Caroline: Oh, it definitely helps. I did most of my research through the contacts I made on Facebook and Twitter. All I had to do was post, “Does anyone know anyone who was a male nurse in the early 60s?” and I had three responses! I was connected up to a pastry chef from the fifties and a cop in the fifties, and those conversations were my favorite in the writing process.
Social media is also my water cooler. I’m so alone during the day when I write, that it makes me feel better if I can stop for just a few moments and connect with someone else. I disagree with people who say that social media is making us less intimate, because I’ve become good friends with so many people–met them outside for lunch, called them on the phone, the whole works!
Amy: I have a feeling I know the answer, but do you have a plan or system for writing your novels?
Caroline: Yep, yep, yep. About five years ago, a student of mine at UCLA loaned me her tapes for John Truby’s story structure classes. He’s a story guru who works out of L.A. primarily with movies, and his structure says the three act structure is not the best way to tell a great story, and neither is traditional screenwriting, with its plot points. He crafts stories on moral points–on what the character’s psychological and moral needs are. I thought my head would explode when I listened to the tapes because it was such an indepth way of telling story. I began to apply it to my novels, and using it, I had my first New York Times best seller. So I map everything out in advance. I have 30 page outlines. Of course, they change all the time as I am writing, but the basic idea of what the character wants and how I am going to get him or her to what he or she needs instead, is always there.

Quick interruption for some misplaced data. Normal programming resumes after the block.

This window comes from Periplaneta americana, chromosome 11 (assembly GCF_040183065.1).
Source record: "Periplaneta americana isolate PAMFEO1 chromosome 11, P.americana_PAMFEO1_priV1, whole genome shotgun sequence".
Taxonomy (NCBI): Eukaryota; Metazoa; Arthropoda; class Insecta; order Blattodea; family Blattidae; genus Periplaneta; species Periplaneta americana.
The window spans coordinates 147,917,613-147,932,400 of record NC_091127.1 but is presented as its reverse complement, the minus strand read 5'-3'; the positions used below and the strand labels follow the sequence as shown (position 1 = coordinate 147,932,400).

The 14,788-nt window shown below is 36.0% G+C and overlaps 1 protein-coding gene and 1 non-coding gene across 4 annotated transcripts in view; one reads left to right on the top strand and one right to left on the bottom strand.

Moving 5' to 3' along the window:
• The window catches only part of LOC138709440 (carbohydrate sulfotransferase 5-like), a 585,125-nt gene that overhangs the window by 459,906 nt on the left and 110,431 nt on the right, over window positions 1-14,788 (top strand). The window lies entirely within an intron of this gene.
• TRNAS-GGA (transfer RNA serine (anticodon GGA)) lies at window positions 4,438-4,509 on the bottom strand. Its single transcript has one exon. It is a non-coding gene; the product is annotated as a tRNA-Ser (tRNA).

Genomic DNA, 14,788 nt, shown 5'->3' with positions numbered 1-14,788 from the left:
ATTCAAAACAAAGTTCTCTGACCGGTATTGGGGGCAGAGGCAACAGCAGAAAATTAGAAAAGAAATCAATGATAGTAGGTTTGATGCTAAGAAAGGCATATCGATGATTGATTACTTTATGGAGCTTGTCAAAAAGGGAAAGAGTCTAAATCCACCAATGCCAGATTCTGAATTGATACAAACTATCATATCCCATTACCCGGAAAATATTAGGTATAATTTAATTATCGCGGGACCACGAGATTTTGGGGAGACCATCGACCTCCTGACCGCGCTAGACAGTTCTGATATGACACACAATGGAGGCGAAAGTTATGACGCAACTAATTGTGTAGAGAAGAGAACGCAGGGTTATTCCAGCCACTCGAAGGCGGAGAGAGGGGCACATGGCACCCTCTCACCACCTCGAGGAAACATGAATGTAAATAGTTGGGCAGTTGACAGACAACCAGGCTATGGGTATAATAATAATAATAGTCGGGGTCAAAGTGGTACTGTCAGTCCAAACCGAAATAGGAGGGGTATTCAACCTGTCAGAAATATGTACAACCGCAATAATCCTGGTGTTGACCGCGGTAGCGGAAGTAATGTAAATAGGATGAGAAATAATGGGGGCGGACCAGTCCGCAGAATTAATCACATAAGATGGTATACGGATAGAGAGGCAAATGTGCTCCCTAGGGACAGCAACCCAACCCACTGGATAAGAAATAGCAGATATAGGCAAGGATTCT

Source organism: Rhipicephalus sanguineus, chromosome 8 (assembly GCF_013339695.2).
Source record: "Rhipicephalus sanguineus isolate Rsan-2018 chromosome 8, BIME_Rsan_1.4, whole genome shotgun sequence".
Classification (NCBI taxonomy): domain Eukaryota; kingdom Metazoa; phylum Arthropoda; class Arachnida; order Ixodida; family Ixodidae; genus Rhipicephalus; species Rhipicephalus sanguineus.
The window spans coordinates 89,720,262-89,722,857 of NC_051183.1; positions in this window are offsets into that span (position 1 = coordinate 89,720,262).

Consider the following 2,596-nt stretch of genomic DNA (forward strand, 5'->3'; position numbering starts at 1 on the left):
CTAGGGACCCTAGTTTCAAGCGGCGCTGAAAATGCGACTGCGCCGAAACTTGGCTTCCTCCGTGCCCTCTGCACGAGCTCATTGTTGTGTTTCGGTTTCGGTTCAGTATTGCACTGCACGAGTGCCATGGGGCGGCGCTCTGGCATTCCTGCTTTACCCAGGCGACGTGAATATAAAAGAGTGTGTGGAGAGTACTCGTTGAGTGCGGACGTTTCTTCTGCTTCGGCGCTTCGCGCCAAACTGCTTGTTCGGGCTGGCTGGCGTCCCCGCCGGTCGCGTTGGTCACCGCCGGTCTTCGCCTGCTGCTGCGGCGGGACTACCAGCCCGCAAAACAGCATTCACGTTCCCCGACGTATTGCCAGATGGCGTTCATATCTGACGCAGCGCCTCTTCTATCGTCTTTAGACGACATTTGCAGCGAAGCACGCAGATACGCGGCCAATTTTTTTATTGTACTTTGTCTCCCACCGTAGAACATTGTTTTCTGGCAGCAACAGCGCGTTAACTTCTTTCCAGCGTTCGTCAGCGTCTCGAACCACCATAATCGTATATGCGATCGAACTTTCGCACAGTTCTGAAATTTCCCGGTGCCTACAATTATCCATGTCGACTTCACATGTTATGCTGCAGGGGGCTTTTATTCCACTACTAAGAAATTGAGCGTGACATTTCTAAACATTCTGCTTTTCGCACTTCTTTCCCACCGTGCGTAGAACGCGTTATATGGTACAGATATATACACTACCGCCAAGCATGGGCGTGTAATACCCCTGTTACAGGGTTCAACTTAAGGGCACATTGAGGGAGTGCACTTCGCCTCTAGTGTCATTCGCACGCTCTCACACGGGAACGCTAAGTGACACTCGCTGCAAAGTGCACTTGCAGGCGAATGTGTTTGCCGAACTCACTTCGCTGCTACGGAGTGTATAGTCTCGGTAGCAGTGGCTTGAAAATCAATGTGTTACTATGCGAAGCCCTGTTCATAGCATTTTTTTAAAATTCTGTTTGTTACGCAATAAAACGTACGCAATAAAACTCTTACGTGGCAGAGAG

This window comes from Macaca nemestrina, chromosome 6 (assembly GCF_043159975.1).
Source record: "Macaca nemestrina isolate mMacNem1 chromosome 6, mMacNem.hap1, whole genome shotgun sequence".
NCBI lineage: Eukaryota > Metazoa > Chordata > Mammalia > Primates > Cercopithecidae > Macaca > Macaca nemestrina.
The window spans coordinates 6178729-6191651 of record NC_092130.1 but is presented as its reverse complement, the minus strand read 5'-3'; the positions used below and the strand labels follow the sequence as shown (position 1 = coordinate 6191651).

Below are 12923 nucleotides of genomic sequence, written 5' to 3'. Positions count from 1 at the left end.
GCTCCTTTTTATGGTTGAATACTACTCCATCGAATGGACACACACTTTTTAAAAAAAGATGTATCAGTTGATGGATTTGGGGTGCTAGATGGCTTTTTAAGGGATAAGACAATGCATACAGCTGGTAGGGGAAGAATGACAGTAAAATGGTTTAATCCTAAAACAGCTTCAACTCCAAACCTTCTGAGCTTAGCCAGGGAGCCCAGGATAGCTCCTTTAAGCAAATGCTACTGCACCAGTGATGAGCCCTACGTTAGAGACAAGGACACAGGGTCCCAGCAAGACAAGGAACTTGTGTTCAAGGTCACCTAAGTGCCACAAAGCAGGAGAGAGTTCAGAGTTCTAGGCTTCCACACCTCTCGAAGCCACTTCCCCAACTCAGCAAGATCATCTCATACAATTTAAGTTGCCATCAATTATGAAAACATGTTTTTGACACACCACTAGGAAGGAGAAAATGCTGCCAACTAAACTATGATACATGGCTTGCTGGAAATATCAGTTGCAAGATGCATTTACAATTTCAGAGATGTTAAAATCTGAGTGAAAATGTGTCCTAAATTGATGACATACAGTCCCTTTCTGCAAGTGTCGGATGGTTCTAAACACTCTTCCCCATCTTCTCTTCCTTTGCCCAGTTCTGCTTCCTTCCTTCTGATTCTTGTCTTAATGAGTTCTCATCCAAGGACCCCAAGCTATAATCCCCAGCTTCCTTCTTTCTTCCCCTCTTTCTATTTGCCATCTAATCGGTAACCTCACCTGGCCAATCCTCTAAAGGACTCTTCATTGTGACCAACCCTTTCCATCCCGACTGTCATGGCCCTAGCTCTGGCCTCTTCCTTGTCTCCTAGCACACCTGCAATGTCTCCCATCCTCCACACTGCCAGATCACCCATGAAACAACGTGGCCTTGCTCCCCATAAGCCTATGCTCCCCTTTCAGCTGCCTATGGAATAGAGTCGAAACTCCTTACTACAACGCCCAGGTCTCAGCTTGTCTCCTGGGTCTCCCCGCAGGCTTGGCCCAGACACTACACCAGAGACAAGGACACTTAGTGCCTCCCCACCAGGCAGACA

Amy: Or, if we can get more specific, how do you get started when you’re ready to start something brand new?